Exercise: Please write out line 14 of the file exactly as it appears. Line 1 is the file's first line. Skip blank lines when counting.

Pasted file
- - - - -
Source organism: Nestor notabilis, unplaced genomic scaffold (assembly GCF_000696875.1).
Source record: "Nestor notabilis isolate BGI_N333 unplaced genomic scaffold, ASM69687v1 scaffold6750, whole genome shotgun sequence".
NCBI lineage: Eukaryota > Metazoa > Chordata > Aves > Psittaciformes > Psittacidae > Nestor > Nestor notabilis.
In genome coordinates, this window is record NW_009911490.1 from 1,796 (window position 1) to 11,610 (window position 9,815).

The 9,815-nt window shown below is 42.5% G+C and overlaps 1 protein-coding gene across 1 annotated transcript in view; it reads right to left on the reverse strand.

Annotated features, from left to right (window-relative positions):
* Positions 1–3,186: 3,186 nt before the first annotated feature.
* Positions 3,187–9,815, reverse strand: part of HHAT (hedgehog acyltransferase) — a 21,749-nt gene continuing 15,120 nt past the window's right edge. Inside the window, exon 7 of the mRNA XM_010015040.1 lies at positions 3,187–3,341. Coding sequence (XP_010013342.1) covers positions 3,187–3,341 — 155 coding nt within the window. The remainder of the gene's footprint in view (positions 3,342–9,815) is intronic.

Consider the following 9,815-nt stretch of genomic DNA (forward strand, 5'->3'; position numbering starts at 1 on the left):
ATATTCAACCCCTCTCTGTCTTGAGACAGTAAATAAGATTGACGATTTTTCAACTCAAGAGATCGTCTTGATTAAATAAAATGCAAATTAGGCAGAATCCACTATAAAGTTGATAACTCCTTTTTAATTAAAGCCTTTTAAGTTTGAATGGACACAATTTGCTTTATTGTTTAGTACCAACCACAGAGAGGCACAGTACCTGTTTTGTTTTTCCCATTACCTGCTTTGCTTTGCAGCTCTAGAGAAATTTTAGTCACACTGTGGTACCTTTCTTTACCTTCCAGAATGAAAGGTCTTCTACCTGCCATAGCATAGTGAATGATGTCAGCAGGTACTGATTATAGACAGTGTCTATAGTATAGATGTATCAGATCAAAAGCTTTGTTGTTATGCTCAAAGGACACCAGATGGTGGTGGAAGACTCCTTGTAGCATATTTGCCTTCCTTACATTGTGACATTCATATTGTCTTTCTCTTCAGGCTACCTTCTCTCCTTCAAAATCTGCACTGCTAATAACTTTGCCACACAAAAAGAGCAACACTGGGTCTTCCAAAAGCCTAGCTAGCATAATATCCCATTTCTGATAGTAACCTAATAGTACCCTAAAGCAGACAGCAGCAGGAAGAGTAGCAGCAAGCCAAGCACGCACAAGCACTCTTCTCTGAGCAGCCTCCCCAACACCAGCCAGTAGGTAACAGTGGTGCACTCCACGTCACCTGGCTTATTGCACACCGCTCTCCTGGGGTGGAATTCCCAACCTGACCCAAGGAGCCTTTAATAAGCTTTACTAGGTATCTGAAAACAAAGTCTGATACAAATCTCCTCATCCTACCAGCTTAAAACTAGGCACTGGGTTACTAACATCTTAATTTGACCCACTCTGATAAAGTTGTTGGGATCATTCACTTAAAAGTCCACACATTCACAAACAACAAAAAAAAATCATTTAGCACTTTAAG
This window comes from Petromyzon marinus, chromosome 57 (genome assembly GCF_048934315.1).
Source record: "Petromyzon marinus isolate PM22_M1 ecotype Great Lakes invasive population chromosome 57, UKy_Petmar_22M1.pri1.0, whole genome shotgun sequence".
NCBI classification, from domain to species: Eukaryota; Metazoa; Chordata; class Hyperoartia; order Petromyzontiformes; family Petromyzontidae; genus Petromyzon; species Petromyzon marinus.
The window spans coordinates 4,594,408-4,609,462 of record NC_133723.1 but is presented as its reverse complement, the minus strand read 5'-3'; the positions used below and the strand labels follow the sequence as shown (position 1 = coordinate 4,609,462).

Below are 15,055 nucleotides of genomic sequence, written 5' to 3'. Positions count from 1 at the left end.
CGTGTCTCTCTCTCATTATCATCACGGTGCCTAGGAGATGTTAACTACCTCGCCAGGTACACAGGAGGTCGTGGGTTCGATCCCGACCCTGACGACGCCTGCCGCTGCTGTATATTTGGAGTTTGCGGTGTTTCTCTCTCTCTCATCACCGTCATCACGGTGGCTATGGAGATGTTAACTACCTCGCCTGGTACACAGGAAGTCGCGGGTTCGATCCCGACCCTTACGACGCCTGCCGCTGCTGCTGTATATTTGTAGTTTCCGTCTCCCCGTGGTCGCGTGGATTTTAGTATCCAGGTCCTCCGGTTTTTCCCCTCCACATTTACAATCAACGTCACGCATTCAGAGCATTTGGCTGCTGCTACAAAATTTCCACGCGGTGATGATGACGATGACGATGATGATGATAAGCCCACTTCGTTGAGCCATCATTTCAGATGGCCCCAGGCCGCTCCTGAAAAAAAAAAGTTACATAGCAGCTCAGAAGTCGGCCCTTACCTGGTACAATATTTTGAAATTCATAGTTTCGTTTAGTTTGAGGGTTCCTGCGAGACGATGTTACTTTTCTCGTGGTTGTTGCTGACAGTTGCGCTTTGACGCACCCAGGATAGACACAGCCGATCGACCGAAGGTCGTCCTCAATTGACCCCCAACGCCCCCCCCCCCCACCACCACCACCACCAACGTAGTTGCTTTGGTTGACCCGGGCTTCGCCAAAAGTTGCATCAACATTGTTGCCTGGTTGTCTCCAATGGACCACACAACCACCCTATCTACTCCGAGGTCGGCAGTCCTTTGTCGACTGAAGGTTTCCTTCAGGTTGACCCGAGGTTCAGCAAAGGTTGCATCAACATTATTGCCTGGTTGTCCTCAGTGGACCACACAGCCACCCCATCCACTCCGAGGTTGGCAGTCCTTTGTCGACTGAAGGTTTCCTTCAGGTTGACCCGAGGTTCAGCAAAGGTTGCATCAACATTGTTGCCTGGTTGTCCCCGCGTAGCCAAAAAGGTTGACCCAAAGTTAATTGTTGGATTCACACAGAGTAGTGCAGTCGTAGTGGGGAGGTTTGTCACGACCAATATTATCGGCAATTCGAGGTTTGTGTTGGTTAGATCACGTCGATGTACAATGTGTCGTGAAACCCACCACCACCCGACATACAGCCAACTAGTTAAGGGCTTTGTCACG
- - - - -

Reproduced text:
The window spans coordinates 4,594,408-4,609,462 of record NC_133723.1 but is presented as its reverse complement, the minus strand read 5'-3'; the positions used below and the strand labels follow the sequence as shown (position 1 = coordinate 4,609,462).